A high powered pickup will overload the circuit making it distort but that is not the same as distortion from gain. Try it out, use an EMG and a mid powered passive pickup through the same rig with the same settings and the EMG will distort less than the mid powered passive, then play clean and (depending on your amp) the EMG will distort the clean channel from overloading it whereas the other won't.
I have 4 guitars here, each with different level output passive pickups. More winds, hotter pickup, more compression = hits the front end of your amp harder causing more compression in the amp and more saturation in the gain. Period.
EMGs work like they do because they have a built-in preamp and compress the crap out of the tone. That tightness, or seemly clearer gain, you hear using them is why they have a strong love/hate following. I hate the things, but they don't lower the gain.
High gain pickups do not lower the gain coming out of your amp. Most, if not all, high gain tube amps use a cascading gain stage system, where one stage overdrives the next. If you increase the gain and distortion going into the amp you will compress and overdrive the input stage, there-by increasing the compression and gain throughout the whole circuit..
Originally Posted by Dimarzio FAQ
What is a distortion pickup?
All magnetic pickups produce a clean signal with no distortion. Distortion is produced either in the amplifier or in effects pedals or rack effects. When a pickup is said to produce distortion, it indicates a pickup with high output, which more easily drives amplifiers into distortion. An amplifier with a totally clean channel or clean setting may not distort at all, even with a high output pickup.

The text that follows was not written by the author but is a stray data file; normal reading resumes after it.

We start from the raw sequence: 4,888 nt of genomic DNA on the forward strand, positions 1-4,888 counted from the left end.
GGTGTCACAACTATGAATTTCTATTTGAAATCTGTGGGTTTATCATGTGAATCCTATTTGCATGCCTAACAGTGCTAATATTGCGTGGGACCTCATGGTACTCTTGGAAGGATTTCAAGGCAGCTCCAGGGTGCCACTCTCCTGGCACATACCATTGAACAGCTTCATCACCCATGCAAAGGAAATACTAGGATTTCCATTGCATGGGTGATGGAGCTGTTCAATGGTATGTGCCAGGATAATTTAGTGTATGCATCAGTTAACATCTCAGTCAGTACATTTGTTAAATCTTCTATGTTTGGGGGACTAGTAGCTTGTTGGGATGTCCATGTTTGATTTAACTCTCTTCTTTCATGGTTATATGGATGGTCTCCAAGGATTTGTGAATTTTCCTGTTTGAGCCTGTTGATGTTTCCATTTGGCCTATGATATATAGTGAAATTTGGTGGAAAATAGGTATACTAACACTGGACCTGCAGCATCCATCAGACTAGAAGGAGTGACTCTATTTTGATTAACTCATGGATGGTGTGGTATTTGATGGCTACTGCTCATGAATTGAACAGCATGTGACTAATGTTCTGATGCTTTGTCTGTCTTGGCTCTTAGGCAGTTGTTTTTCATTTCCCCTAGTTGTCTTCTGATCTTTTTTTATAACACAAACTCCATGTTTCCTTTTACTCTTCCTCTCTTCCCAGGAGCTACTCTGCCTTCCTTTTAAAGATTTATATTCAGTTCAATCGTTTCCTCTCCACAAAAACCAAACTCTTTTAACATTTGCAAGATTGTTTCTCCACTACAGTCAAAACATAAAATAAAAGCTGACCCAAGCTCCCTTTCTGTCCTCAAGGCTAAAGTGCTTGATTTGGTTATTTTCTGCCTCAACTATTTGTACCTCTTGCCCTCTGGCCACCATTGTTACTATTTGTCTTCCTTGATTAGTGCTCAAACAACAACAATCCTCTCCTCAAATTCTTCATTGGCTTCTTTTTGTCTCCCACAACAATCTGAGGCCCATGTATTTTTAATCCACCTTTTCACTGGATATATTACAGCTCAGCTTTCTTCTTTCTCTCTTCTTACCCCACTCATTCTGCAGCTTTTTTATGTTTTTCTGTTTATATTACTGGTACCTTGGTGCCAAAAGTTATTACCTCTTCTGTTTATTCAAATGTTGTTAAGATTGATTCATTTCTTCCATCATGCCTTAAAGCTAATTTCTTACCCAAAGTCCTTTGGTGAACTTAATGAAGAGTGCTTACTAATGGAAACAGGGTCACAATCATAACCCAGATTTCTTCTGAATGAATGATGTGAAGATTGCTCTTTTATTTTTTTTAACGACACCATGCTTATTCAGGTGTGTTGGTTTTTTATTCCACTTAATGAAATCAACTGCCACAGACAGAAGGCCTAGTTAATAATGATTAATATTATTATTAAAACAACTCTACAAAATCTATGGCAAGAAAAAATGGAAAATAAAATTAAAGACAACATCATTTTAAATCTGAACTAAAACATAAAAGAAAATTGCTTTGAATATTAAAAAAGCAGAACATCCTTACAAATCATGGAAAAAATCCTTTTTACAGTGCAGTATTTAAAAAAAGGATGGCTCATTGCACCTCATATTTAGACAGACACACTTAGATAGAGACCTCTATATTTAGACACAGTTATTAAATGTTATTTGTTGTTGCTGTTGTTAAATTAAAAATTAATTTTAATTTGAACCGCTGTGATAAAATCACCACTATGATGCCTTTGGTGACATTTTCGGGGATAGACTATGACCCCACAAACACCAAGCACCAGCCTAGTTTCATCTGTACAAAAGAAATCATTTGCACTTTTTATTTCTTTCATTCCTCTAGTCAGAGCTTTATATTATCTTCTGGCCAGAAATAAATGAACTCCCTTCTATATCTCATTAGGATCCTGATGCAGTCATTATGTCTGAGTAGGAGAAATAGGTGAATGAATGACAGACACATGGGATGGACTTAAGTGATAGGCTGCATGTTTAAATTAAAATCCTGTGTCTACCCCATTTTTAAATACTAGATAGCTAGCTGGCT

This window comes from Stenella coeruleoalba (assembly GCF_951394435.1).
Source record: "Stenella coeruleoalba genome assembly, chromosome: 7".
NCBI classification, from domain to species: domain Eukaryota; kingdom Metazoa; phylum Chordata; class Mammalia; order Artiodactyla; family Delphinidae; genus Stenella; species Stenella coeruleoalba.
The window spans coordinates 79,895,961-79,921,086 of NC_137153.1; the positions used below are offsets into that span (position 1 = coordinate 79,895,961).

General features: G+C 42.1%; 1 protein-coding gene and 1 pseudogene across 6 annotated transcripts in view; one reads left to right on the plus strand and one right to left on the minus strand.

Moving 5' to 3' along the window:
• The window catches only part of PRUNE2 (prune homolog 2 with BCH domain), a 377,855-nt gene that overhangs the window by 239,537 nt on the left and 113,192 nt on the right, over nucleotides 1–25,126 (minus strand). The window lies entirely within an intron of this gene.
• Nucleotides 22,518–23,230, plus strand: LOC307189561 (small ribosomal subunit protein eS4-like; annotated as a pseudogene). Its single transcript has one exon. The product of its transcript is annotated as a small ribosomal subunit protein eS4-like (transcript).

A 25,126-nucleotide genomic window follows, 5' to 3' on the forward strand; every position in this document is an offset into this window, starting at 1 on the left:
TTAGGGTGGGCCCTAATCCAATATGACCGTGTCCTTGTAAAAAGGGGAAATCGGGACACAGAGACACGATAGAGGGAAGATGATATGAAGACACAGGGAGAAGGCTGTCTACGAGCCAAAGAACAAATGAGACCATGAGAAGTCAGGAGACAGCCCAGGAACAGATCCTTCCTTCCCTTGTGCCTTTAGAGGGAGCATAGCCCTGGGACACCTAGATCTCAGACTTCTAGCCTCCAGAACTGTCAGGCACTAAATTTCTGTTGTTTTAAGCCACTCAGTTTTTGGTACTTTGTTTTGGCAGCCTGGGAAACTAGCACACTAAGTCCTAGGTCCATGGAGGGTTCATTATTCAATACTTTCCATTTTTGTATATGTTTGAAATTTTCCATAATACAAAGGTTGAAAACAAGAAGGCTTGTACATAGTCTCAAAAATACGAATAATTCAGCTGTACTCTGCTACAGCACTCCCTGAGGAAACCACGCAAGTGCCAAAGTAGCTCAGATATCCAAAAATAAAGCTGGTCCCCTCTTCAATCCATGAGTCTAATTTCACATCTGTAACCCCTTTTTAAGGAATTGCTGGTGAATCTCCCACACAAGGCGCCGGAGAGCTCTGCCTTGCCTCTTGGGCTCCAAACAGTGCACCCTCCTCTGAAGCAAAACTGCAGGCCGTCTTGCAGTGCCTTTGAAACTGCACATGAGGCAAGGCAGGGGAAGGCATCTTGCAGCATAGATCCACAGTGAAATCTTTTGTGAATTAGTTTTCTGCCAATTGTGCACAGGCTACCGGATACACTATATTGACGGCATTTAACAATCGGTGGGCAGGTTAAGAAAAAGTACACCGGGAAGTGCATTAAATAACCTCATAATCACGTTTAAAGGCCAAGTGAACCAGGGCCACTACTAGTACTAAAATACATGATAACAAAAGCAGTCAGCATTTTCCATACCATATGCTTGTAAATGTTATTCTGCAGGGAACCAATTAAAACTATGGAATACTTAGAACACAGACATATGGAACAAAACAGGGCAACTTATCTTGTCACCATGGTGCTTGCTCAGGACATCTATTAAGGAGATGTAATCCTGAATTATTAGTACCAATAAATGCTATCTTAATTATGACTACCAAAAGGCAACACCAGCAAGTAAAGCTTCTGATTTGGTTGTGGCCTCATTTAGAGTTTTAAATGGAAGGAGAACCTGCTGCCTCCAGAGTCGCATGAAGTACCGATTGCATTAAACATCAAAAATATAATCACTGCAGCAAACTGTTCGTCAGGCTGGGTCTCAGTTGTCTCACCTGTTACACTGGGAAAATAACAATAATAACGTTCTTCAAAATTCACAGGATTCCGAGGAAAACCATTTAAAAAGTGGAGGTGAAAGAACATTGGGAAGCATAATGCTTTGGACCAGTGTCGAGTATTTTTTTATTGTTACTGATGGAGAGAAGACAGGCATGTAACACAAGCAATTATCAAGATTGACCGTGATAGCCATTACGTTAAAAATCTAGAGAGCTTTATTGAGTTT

Too much distortion?
It's also true that using a high-output or "distortion" pickup with the lead channel of a very high-gain amp may create an extremely distorted sound, to the point where individual notes have reduced definition and chords blur together. The best way to reduce the amount of distortion in this situation is by lowering your amp's preamp volume or first gain control.
Originally Posted by Seymour Duncan's FAQ
What is the difference between low, medium and high output pickups?
There are a couple of differences. Low output pickups drive the front end of your amp less and tend to produce a more bluesy or more vintage distortion. They have a very open feel to their tone. High output pickups drive your amp harder and can sound more compressed with a tighter feel. Also, higher output pickups with the same magnet type tend to sound darker because the resonant frequency of a larger coil is lower than that of a smaller coil. Medium output pick ups tend to fall somewhere in between depending on their magnet and wire type.
If what you say is true, that running a hotter signal into the amp lowers gain, running a boost pedal like a TS9 in front of an overdriven amp would get you less gain/distortion. That is 100% false(tube, digital, or solidstate).
Now some people prefer the tone of a high gain amp with a mid or low output pickup. That's a preference and tonal thing, not a gain issue. Others prefer the tone of a high output pickup, or boost pedal, slamming a lower gain amp, or one with the gain rolled back. Using a SuperD, X2N, or Evolution is not going to lower the gain in any amp I've ever played through.